Aragón, Cantabria, La Rioja and Galicia caravan and motorhome sites
Northern Spain is the perfect destination for hiking, cycling, bird watching and fishing with its predominantly lush green landscape and expansive forests. This is a destination that delights visitors with its Mudejar architecture, a chance to sample authentic Spanish tapas and a plethora of deliciously fresh seafood not forgetting their world famous Rioja wine. The food scene of northern Spain is widely regarded as the best of the country.
Aragon is a landlocked region in north-eastern Spain bisected by the Ebro river, with the Pyrenees Mountains to the north and Valencia to the south. Aragon is known for its ornate, Moorish-influenced architecture represented magnificently in the 1686 Basilica of Nuestra Senora del Pilar in Zaragoza, the regional capital and a commercial city boasting wide boulevards and one of the most diverse gastronomic scenes in Spain.
Cantabria is an autonomous region on Spain’s north coast. Santander, the capital, is a port on the Bay of Biscay, known for its long, curving El Sardinero Beach. Some of the best mountain walks in Europe can be found here, along with great cuisine, cider houses, prehistoric caves and well preserved medieval villages.
La Rioja is a province and autonomous community in northern Spain with a world renowned local wine industry. Situated below the Cantabrian Mountains, vineyards occupy the Ebro valley and surround the old town of Haro. The region produces 280 to 300 million litres of wine per year and comprises approximately 63,593 hectares of vineyards. Local wineries (bodegas) range from small, traditional cellars to major commercial producers.
Major towns and cities
- Zaragoza - the regional capital, famous for its rich historical heritage
- Huesca - known for its hilly mediaeval old town
- Teruel - is a high-altitude town, known for classic Mudéjar architecture
- Santander - is the regional capital, a combination of green mountain landscapes with white sandy beaches
- Torrelavega - a municipality and important industrial and commercial hub
- Logroño - a stop on the pilgrimage route to Santiago de Compostela
- Santo Domingo de la Calzada - its name refers to its founder, Dominic de la Calzada, who built a bridge, hospital, and hotel for pilgrims
- A Coruña - the city and surrounding towns are well-known for their 'galerias', which are enclosed in glass balconies
- Ferrol - was a major naval shipbuilding centre for most of its history
- Santiago de Compostela - Romanesque, Gothic and Baroque buildings
- Vigo - the gateway to some of Galicia's most beautiful scenery
- Basílica de Nuestra Señora del Pilar - the Cathedral-Basilica of Our Lady of the Pillar is a Roman Catholic church in the city of Zaragoza, Aragon
- Palacio de La Aljafería - the Aljafería Palace is a fortified medieval palace built during the second half of the 11th century in the Taifa of Zaragoza
- Plaza del Pilar - the Plaza of Our Lady of the Pillar is one of the busiest and popular places in Zaragoza, Spain.
- Prehistory and Archaeology Museum of Cantabria - Cantabria Prehistory and Archaeology Museum conserves all the artefacts and remains recovered by archaeological excavations in the region
- Peninsula of Magdalena - this 28 hectare of woodlands and gardens is a popular recreational destination for both tourists and locals. The historic Palacio de la Magdalena is located on the peninsula, which along with its surrounding gardens, is designated as a cultural heritage site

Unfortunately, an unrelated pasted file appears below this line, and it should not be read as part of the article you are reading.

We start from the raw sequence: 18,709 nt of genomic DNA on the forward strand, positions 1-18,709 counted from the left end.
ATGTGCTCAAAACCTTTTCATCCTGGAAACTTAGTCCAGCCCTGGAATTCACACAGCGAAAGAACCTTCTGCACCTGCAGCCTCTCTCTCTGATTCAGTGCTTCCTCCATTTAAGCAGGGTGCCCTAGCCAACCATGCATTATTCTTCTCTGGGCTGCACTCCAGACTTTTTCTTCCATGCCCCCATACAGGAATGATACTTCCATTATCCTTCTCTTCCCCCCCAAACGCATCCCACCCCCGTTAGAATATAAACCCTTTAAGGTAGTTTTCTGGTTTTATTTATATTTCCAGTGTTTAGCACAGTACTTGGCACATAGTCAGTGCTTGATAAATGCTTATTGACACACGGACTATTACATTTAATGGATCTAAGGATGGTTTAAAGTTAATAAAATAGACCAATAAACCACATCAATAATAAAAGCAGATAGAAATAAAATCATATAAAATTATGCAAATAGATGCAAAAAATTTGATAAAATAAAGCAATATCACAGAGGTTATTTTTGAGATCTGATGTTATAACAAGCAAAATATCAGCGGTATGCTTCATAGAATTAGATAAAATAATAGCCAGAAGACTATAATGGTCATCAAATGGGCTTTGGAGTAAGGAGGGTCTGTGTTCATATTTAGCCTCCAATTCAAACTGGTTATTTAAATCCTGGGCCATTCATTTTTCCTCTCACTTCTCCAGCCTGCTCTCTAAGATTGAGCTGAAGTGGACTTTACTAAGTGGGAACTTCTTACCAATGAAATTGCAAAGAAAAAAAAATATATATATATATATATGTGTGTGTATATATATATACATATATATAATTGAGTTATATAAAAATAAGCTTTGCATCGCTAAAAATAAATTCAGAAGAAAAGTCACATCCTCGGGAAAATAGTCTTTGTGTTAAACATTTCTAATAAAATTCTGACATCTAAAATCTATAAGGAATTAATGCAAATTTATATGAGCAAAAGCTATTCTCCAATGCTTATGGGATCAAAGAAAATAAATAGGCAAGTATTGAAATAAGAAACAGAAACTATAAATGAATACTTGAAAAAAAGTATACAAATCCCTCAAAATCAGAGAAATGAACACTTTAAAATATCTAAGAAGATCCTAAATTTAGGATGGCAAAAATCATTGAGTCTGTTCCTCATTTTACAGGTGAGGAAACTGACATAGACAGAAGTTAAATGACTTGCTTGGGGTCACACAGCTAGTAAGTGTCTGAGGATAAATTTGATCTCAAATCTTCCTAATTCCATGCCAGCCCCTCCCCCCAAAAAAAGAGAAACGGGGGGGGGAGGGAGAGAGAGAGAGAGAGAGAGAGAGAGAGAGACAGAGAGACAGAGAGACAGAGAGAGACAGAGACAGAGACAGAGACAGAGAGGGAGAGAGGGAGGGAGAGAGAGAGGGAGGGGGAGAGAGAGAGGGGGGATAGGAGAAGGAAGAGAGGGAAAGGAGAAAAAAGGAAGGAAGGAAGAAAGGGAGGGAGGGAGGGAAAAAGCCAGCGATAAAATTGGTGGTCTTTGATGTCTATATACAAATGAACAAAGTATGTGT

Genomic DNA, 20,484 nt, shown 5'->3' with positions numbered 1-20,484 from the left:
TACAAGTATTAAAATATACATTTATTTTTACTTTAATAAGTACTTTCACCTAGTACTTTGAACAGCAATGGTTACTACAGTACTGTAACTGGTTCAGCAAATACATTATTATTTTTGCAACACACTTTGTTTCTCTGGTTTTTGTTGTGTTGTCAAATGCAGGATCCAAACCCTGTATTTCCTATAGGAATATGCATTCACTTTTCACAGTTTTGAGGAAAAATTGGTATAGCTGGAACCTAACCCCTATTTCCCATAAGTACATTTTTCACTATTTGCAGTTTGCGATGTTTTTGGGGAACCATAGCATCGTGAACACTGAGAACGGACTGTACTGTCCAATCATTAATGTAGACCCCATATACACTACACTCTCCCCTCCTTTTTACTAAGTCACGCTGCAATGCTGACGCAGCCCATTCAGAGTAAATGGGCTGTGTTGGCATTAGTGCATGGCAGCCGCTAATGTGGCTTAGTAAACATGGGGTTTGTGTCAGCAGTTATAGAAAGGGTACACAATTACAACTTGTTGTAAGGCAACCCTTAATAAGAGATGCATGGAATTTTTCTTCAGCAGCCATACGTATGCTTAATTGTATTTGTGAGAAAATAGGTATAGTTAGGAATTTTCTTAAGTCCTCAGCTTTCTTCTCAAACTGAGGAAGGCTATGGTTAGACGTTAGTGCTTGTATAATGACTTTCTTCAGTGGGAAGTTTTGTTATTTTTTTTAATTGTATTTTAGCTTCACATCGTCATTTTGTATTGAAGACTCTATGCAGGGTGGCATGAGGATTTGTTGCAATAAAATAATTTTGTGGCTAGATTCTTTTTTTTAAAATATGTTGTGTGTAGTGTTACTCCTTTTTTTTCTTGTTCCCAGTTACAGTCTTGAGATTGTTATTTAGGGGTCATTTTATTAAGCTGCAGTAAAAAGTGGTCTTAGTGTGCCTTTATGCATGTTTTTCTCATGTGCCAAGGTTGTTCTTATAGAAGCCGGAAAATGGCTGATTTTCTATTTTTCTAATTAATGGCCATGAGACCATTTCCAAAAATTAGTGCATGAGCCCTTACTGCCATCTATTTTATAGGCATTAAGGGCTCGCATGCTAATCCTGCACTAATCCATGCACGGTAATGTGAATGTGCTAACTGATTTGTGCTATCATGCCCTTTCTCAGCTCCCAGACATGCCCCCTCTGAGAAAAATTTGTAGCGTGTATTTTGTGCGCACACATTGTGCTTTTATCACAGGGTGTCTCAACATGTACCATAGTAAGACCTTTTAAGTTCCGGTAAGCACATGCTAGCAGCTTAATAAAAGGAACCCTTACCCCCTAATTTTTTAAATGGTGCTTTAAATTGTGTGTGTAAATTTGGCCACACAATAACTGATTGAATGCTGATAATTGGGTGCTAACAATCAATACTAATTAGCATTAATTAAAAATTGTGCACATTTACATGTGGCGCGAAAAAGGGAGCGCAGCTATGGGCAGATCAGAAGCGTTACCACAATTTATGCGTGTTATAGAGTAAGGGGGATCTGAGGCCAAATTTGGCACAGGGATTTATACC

- El Capricho de Gaudí - designed by the amazing architect Antoni Gaudí i Cornet and is considered to be one of the jewels of European Modernism. While exploring the interior, exterior and the gardens, you will discover a work of great colour, inspired in nature and full of symbolism
- Wine tasting and visit of wineries and vineyards - hosting the famous La Rioja wine, there are plenty of wineries and vineyards to visit
- Tierra Rapaz - thematic and educational birds of prey centre, they host several educational shows and scientific demonstrations
- Monasterio de Yuso - the 6th-century Monasterio de Yuso can be seen in the exhibition room. The replicas of the Romanesque ivories on the caskets are outstanding: reliquaries of San Millán from the 11th c. and of San Felices from the 12th c.
- Camino de Santiago - a network of paths leading to a church holding the remains of St. James (Santo Iago), the patron saint of Spain
- Tower of Hercules - built by the Romans around AD 98–117, this is the world's oldest functioning lighthouse.
- As Catedrais Beach - stunning sandy beach to relax and enjoy sightseeing the rock formations
How do I book an overseas site?
Overseas campsite bookings can easily be made on the Club website and "combined deals" are common when you book a campsite at the same time as your ferry crossing. Booking online means you save the £15 Contact Centre booking fee.
Does the Club take deposits for overseas bookings?
Yes, deposits for overseas bookings are calculated at 20% for a site and 25% for a ferry (unless it is a non-refundable ferry/Eurotunnel in which case full payment is due at time of booking). The final balance is due 10 weeks prior to travel.
Is the standard of overseas sites similar to that of the UK?
European campsites are star-rated by their own local authorities and can have different standards and regulations to the UK. However, the Club's travel team handpick and inspect our campsites so that members can be sure of a high standard.
This is my first visit abroad with my caravan/motorhome. How can the Club help?
The Club's first time abroad section explains everything you need to know about going on your first overseas touring holiday.